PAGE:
Sunday, 1 April 2007


Web: Armenian Assembly of America

Washington, DC - The Armenian Assembly of America today
commended the Senate Foreign Relations Committee for approving
S. Res. 65, condemning the assassination of Hrant Dink and urging
Turkey to abolish Article 301, which fuels anti-Armenian sentiments
and precipitated this heinous crime.

The legislation, which was introduced by Committee Chairman
Joseph R. Biden, Jr. (D-DE), passed by voice vote. S. Res. 65 takes
a strong stand on the policies and practices of the Turkish govern-
ment by calling on Ankara to repeal Article 301 of the Turkish penal
code and "work diligently to foster a more open intellectual environ-
ment in the country that is conducive to the free exchange of ideas."

The resolution also states that Dink "was subjected to legal action
under Article 301 of the Turkish penal code for referring to the 1915
massacre of Armenians as genocide."

"Hrant Dink was a man of strong conviction who wanted, above all,
to foster greater understanding and respect between Turks and
Armenians," said Biden. "His assassination is one more tragic
reminder of why Turkey needs to reform its laws and allow for an
open discussion of events surrounding the Armenian Genocide.
It should never be a crime to speak the truth."

"The Armenian Assembly thanks Chairman Biden for his leadership
and thanks Members of the Committee for their timely consideration
of this issue," said Executive Director Bryan Ardouny. "Hrant Dink
was a law-abiding citizen who believed in democratic ideals and
peaceful change. It is only fitting that in his memory Congress has
taken a strong stand against attempts to intimidate journalists and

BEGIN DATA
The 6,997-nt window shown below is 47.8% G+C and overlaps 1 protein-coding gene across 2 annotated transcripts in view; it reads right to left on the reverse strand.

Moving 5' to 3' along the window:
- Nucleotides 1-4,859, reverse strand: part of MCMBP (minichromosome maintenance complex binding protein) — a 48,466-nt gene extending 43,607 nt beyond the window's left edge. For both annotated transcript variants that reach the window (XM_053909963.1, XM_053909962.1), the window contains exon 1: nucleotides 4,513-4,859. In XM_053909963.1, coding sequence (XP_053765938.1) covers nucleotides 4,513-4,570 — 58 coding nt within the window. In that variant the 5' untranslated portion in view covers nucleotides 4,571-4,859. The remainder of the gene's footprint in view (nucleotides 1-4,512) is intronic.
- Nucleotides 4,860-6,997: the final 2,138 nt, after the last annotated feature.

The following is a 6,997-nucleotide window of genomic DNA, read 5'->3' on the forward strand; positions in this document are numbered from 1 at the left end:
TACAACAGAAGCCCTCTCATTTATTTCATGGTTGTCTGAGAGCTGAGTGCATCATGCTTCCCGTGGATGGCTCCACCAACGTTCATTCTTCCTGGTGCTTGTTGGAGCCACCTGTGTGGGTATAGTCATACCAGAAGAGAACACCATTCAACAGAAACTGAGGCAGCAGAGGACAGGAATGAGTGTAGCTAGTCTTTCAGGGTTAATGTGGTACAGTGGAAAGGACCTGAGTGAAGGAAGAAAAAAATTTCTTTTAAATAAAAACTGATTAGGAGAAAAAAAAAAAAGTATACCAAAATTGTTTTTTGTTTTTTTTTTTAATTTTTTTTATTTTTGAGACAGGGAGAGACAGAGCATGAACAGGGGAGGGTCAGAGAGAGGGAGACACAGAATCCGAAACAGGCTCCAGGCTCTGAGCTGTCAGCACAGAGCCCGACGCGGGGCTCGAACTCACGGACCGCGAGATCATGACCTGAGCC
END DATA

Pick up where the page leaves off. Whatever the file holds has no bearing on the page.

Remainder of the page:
scholars, and roundly condemned the criminalization of the mere
mention of the Armenian Genocide."

"Armenians, and all other minorities in Turkey, must be
protected," Ardouny continued.

As an outspoken advocate for democratic reform and greater
understanding between Armenians and Turks, Dink worked
tirelessly to improve relations between the two communities.
As a fierce defender of freedom of the press and founder of
Agos newspaper, Dink wanted to publish his views openly.
For his efforts, he was unfairly targeted by Turkish nationalists
who labeled him a "traitor," and was repeatedly prosecuted
for allegedly "insulting Turkishness" under Article 301.

Also pending before the Senate Foreign Relations Committee is
S. Res. 106, the Armenian Genocide resolution. The legislation,
introduced by Assistant Majority Leader Senator Richard J. Durbin
(D-IL) and Senator John Ensign (R-NV), would reaffirm the U.S.
record on the crimes of 1915.

"Passage of this legislation is also paramount," Ardouny added. "To
prevent future killings, we must affirm the historical truth and end
the`vicious cycle of genocide denial."

The next step in the legislative process is consideration of S. Res. 65
by the full Senate.

For more information on Hrant Dink, including Assembly statements,
media`coverage and photographs, please visit the Hrant Dink Resource
Page on the Assembly's Web site at:

The Armenian Assembly of America is the largest Washington
based nationwide organization promoting public understanding
and awareness ofArmenian issues. It is a 501 (c) (3) tax-exempt
membership organization.

Gates Denounces Armenian Genocide Resolution AP

The U.S. defense secretary said Tuesday that both Turkey and
the United States needlessly damage their relations by sniping
at each other and said they should stop it.

Defense Secretary Robert Gates mentioned no concrete examples
but clearly referred to a resolution pending in the U.S. Congress
that would accuse Turkey's predecessor state of committing
genocide against its Armenian neighbors a century ago.

"Our two nations should oppose measures and rhetoric that
needlessly and destructively antagonize each other," Gates said
in a speech to the American Turkish Council, a business group
that promotes U.S.-Turkish relations.

Gates continued: "That includes symbolic resolutions by the United
States Congress as well as the type of anti-American and extremist
rhetoric that sometimes finds a home in Turkish political discourse."

Gates and Secretary of State Condoleezza Rice sent joint identical
letters two weeks ago to House leader Nancy Pelosi and the
chairman of the House Foreign Affairs Committee, Rep. Tom Lantos,
both Democrats, and the leader of the Republican minority,
John Boehner, that saidpassage of the resolution would put U.S.
security at risk.

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